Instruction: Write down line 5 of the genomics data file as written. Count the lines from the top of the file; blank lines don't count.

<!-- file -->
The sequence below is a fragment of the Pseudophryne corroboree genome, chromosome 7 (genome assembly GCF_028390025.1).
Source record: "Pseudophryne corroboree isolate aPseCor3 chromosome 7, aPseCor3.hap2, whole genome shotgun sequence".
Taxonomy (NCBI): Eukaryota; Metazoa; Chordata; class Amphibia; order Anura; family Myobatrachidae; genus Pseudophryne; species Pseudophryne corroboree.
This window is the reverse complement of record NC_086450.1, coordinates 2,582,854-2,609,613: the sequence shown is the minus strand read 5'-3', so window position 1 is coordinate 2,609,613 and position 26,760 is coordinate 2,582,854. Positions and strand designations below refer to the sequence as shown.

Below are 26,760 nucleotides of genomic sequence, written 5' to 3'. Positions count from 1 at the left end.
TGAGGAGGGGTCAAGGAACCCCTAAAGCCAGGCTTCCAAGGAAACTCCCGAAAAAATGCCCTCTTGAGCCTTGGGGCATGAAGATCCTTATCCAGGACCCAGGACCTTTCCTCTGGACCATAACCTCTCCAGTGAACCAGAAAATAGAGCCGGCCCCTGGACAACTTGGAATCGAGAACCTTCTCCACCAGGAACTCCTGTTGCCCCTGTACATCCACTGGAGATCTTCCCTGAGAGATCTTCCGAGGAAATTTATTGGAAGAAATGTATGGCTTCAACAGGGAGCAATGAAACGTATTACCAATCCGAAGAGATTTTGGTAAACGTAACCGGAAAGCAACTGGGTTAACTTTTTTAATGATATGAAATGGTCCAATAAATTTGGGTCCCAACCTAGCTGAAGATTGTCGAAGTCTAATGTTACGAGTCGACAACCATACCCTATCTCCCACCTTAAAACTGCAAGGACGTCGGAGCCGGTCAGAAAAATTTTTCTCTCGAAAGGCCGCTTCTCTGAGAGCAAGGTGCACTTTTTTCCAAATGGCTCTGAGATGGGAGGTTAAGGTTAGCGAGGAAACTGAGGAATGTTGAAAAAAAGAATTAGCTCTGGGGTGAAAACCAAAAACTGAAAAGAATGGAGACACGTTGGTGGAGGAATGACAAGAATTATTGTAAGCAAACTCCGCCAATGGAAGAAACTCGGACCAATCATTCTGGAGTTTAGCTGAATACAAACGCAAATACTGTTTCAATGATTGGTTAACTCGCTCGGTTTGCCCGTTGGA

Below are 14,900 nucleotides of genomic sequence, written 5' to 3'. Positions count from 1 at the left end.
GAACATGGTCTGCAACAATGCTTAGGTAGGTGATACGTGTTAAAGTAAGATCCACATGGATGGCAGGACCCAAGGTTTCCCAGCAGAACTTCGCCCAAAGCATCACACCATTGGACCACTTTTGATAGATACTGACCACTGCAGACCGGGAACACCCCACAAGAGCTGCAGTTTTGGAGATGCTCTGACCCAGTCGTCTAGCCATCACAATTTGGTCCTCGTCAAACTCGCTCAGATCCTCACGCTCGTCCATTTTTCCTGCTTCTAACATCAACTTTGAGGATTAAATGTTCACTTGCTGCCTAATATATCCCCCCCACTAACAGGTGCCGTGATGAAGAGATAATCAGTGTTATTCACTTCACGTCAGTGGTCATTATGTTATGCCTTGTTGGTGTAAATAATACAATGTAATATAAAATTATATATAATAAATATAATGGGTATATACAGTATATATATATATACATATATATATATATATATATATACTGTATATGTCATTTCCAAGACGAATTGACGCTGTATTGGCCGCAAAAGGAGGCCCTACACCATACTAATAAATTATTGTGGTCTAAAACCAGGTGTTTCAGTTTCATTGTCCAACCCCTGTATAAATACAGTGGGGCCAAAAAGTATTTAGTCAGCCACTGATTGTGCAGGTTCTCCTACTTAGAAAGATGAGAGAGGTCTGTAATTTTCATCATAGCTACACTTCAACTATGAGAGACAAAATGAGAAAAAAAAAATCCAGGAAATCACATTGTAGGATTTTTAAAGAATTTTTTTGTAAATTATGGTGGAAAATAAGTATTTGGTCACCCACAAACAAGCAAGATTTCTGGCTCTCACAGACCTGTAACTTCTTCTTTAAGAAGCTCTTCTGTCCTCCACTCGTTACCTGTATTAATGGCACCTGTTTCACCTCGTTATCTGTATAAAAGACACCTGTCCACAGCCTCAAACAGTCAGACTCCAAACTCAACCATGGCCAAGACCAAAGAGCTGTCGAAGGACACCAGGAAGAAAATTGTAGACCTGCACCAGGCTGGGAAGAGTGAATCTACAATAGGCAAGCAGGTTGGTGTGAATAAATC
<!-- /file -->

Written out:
Below are 26,760 nucleotides of genomic sequence, written 5' to 3'. Positions count from 1 at the left end.